Exodus 3:4: "And the LORD saw that he had turned aside to see. God called to him out of the midst of the bush, and said, 'Moses! Moses!' And he said, 'Here I am.' And He said, 'Do not come near here. Put off your sandals from your feet, for the place on which you stand is Holy ground'" (vs 4-5).

The ground was Holy because God's presence was there. Same way with us; we're a Holy people because we have the Spirit of God in us.

Verse 6: "And He said, 'I am the God of your fathers, the God of Abraham, the God of Isaac, and the God of Jacob.'…. [even in beginning to deal with Israel, it goes back to Abraham] …And Moses hid his face, for he was afraid to look upon God" (vs 4-6).

Verse 13: "And Moses said to God, 'Behold, when I come to the children of Israel, and shall say to them, "The God of your fathers has sent me to you," and they shall say to me, "What is His name?" What shall I say to them?' And God said to Moses, 'I AM THAT I AM.'…."

That is very important, especially when you get into the Gospel of John and into the book of Revelation. {note sermon I AM That I AM}. This literally means I will be what I shall be. In other words, whenever God begins dealing with someone, He has a name that goes with the covenant. We're going to see this in just a minute.

"…And He said, 'Thus you shall say to the children of Israel, "I AM has sent me to you."' And God said to Moses again, 'You shall say this to the children of Israel, "The LORD God of your fathers, the God of Abraham, the God of Isaac, and the God of Jacob, has sent me to you. This is My name forever, and this is My title from generation to generation"'" (vs 14-15). However, when He was dealing with Abraham, Isaac and Jacob, you find something a little different.

Exodus 6:1 "And the LORD said to Moses, 'Now you shall see what I will do to Pharaoh; for with a strong hand he shall let them go, and with a strong hand he shall drive them out of his land.' And God spoke to Moses, and said to him, 'I am the LORD. And I appeared to Abraham, to Isaac, and to Jacob as God Almighty… [El Shaddai] …But I was not known to them by My name JEHOVAH [YHVH]'" (vs 1-3).

That's important for us to understand. That also helps substantiate that not only did Moses bring together certain documents, to bring the book of Genesis together, but that he also wrote in there the YHVH because God was not known by that name until He began dealing with the children of Israel. At least to say, Abraham, Isaac and Jacob did not know Him by the name Jehovah, but El Shaddai or God Almighty. So that's another thing for 'sacred namers' to remember. If you want to get back really to the faith once delivered, why not just go to El Shaddai.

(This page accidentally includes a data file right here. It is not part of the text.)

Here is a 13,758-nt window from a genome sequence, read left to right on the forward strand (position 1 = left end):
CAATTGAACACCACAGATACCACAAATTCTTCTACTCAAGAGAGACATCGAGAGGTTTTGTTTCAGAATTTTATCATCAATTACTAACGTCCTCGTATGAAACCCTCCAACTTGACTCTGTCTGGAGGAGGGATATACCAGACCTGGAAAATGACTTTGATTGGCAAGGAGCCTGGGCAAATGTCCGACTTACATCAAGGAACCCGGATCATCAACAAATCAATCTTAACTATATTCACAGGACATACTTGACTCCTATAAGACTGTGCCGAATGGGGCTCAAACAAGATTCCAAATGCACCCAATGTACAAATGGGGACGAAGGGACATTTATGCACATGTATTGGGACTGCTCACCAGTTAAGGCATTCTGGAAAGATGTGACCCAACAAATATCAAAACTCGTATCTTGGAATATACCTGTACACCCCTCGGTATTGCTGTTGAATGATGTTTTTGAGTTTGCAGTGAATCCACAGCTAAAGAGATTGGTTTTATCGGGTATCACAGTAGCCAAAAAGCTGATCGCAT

Again, God reiterates, after the children of Israel sinned (Ex. 32), and He told them He would eliminate all the children of Israel and He would do it through Moses. This is what He said to Moses when He said that He would fulfill His promise through him.

Exodus 33:1: "And the LORD said to Moses, 'Depart, go up from here, you and the people whom you have brought up out of the land of Egypt, to the land which I swore to Abraham, to Isaac, and to Jacob, saying, "To your seed I will give it."'"

Moses intervened and God said, 'Okay'—He would do it. However, in Exo. 32, He said, before Moses intervened, 'Stand aside and I'll fulfill My promise through you.' Again, He reiterates Abraham, Isaac and Jacob.

Deuteronomy 1:8—just before they're ready to go into the promised land, He does exactly the same thing again: "Behold, I have set before you the land. Go in and possess the land which the LORD has sworn to your fathers, to Abraham, to Isaac, and to Jacob, to give to them and to their seed after them."

Whenever God does anything major, it is 'Abraham, Isaac and Jacob'—always! Going back to the fathers. That would be an interesting study for you to do: look up all the places where it says Abraham, Isaac and Jacob in the Old Testament and the New Testament. I think you will be quite shocked at how many times it's mentioned.

Let's come to the New Testament now, the book of Luke, chapter one. I don't think that we have noticed this before quite in this way, in relationship to the prayer of Mary. Notice that Mary had to also have understanding of the Scriptures. She also had to have understanding of the prophecies. She also had to understand what God was doing.

Luke 1:46: "Then Mary said, 'My soul magnifies the Lord, and my spirit has exalted in God my Savior; for He has looked upon the humble estate of His handmaid; for behold, from this time forward all generations shall count me blessed, because the Mighty One has done great things to me, and Holy is His name; and His mercy is toward those who fear Him, from generation to generation. He has worked strength with His arm; He has scattered the haughty in the imagination of their hearts. He has put down rulers from thrones, and has exalted the lowly. He has filled the hungry with good things, and the rich He has sent away empty. He has helped His servant Israel, in remembering His mercy, exactly as He spoke to our fathers, to Abraham and to his seed forever.'" (vs 46-55). So, even Mary knew!

What I want to do with this is show that it began with Abraham; everything else continued with Abraham through Isaac, through Jacob, through Israel and they all refer back to Abraham and to 'Abraham, Isaac and Jacob.' Mary did exactly the same thing here. It's very important for us to understand this, when we realize how God deals with each of us on an individual basis. There's a reason for it.